The View Up Here

Random scribblings about kites, photography, machining, and anything else

Posts Tagged ‘Hawaii’

Whales, Waves, and Unexpected Urination

Posted by Tom Benedict on 12/12/2016

“See any whales?”

I’d been recording at Kiholo Bay for several hours before the man spoke to me, but the first hour had been plagued by technical issues. For some reason my DR-70D kept reporting a write timeout error – something usually attributed to using a slow memory card – but I knew the card was good. Helicopters and airplanes had ruined the rest of the first hour.

At that point I was almost done with my first completely clean hour of waves on my SASS and Mid-Side setup. My other recorder, a DR-05, was positioned at a small beach to the south of me, recording waves receding off of loose pebbles.

I turned around to see who’d spoken to me. He was an older man who’d been hiking along the coast and had stopped to talk. I knew his words would show up on the recording, so I figured if I’m editing I’m editing. I might as well be civil about it.

“No, not from here.”

He nodded and walked on. I turned back to my gear, but out of the corner of my eye I saw him turn and head down to the little pebble beach.

People here are, on the whole, really nice about other people’s stuff. At one point years ago I left some kites at Hapuna Beach, one of the busiest beaches on the Big Island. It wasn’t until I was unloading my car at home that I realized my kite bag was missing. I jumped back into my car, headed back to the beach, and found that someone had brought my kites up off of the sand and left them for me at the showers. People here really are great.

But still… Strange guy hiking down to a beach where I’d left gear… I didn’t want him knocking my gear over inadvertently or anything. So I kept an eye on him as he made his way down to the beach and… proceeded to relieve himself not four feet from where I’d left my gear. Recording sound. All sound. Beach sound. And now his sound. His very personal sound. He kept glancing up at me like I was being rude. I did turn away while he was occupied with his… task. But eventually I knew he’d finish and realize I’d been recording him. Which he eventually did.

One of my more awkward sessions.

(But I got a lot of really good winter wave on rock sounds!)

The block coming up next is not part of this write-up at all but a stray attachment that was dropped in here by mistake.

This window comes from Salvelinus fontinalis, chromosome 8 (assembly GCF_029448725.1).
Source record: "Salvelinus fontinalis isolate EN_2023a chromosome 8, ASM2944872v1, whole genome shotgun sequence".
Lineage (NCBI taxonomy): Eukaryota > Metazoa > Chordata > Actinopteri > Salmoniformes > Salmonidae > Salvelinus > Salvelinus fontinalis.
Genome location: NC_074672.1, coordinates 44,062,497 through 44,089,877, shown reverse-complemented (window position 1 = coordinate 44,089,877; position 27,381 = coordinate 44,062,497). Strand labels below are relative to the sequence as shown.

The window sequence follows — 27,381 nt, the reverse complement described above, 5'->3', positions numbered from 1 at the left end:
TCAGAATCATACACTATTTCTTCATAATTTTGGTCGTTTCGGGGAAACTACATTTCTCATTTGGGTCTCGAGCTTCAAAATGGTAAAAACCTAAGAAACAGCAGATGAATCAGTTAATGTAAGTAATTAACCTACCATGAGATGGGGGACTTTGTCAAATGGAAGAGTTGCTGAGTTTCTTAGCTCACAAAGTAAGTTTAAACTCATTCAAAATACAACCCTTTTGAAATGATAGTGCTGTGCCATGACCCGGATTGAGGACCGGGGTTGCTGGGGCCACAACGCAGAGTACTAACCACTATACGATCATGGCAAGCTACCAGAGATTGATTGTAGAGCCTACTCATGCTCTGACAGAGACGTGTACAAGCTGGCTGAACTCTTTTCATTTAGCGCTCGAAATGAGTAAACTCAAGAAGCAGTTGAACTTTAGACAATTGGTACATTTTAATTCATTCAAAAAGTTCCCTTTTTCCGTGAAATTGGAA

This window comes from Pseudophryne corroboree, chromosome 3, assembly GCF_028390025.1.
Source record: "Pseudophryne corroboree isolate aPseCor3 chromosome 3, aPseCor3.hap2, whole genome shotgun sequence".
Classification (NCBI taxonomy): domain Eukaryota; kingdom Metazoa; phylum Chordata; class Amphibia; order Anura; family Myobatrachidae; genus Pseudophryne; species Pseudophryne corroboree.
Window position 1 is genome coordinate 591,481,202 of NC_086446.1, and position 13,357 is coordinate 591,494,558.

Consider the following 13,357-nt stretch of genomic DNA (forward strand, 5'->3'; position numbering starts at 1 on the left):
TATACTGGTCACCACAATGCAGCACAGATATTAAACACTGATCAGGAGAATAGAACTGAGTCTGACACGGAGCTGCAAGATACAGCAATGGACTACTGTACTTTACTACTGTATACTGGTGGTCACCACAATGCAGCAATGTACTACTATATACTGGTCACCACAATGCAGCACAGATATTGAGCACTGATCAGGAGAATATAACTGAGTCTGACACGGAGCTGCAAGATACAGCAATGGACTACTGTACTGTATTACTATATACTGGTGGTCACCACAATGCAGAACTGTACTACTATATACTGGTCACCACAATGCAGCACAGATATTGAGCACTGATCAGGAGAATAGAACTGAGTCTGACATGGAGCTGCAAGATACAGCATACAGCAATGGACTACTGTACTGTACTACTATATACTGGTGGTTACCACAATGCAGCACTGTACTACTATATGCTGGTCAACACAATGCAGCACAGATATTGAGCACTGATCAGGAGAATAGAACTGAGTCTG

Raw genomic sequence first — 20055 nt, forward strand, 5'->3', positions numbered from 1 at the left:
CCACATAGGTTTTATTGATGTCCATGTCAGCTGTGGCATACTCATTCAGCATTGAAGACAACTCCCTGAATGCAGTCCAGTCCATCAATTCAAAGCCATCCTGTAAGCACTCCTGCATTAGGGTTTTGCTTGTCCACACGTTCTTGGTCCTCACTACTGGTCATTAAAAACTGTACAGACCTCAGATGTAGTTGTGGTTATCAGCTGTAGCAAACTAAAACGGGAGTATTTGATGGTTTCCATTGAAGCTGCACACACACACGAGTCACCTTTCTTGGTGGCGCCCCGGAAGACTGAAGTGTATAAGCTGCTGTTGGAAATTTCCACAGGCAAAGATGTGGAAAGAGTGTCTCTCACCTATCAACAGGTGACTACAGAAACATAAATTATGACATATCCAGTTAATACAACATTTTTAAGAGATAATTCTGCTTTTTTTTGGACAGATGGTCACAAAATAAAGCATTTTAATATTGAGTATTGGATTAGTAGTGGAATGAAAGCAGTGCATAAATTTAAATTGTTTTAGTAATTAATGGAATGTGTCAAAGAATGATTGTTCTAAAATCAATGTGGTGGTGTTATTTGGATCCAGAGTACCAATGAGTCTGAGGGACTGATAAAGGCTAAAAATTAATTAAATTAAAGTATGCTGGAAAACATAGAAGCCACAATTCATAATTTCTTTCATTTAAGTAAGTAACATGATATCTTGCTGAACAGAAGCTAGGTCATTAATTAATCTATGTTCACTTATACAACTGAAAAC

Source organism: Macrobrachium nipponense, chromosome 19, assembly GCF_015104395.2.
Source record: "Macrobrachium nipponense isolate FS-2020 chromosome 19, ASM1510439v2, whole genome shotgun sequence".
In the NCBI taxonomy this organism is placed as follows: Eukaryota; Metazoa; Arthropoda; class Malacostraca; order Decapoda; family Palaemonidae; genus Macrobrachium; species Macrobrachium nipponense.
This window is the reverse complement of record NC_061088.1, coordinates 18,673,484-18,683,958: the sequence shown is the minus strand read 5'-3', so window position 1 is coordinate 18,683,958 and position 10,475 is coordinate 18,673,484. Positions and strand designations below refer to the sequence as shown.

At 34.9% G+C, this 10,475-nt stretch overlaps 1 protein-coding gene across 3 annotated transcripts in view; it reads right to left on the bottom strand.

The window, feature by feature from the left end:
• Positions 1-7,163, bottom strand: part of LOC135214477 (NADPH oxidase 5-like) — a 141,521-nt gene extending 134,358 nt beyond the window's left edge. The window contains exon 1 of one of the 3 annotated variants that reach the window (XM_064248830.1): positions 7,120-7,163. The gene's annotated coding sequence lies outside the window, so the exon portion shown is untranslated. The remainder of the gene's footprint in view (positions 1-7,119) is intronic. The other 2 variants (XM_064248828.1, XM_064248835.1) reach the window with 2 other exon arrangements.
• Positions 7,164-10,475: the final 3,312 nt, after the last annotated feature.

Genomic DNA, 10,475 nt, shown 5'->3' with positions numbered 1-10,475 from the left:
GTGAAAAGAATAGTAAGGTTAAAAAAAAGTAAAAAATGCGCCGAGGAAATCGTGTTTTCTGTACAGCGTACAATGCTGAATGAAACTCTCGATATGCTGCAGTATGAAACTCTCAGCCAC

Anyway, I think I’ve finally answered some open-ended questions about microphones. The Alice microphones I’ve been building are beautiful, crisp, and punchy, but not all that great for recording outdoor sounds. They’re very bright, which works great for a number of subjects. Waves, streams, and wind in the trees just don’t happen to be any of those subjects. Unfortunately those are the subjects I’m interested in.

I also don’t think I’m a huge fan of mid-side recording for creating big spacious soundscapes. No matter how much I play with the balance of mid to side, I just can’t get as much of a sense of space as I do with the SASS. I find myself firmly in the camp of the partially baffled microphone array. So for now I’ll save the mid-side and LDC Alice mics for indoor recording and go back to my Primo-based mics for nature. (Though I still intend to convert my Behringer C-2 mics to surface-mount Alice electronics. They’ll make good instrument mics, if nothing else.)

There’s one last test I want to repeat, though. Early on I built an Olson Wing – a baffled double-boundary array invented by Curt Olson. This pre-dated my SASS. I remember I liked the sound, but that I liked the sound of my SASS better. Now that I’ve had a chance to try a number of other stereo recording techniques (X-Y, A-B, ORTF, M-S, and SASS), I’d like to resurrect my Olson Wing and try it and the SASS side-by-side. I’ve still got all the bits, so it’s just a matter of rigging everything back up and getting out with the gear.

It’s something of a pressing question because of something else that happened. Earlier today my wife bought me an early present: a pair of ammo boxes.

I joked with the kids that they’re for the Zombie Apocalypse. They just rolled their eyes. They know me too well. She got me the ammo boxes for a recording project.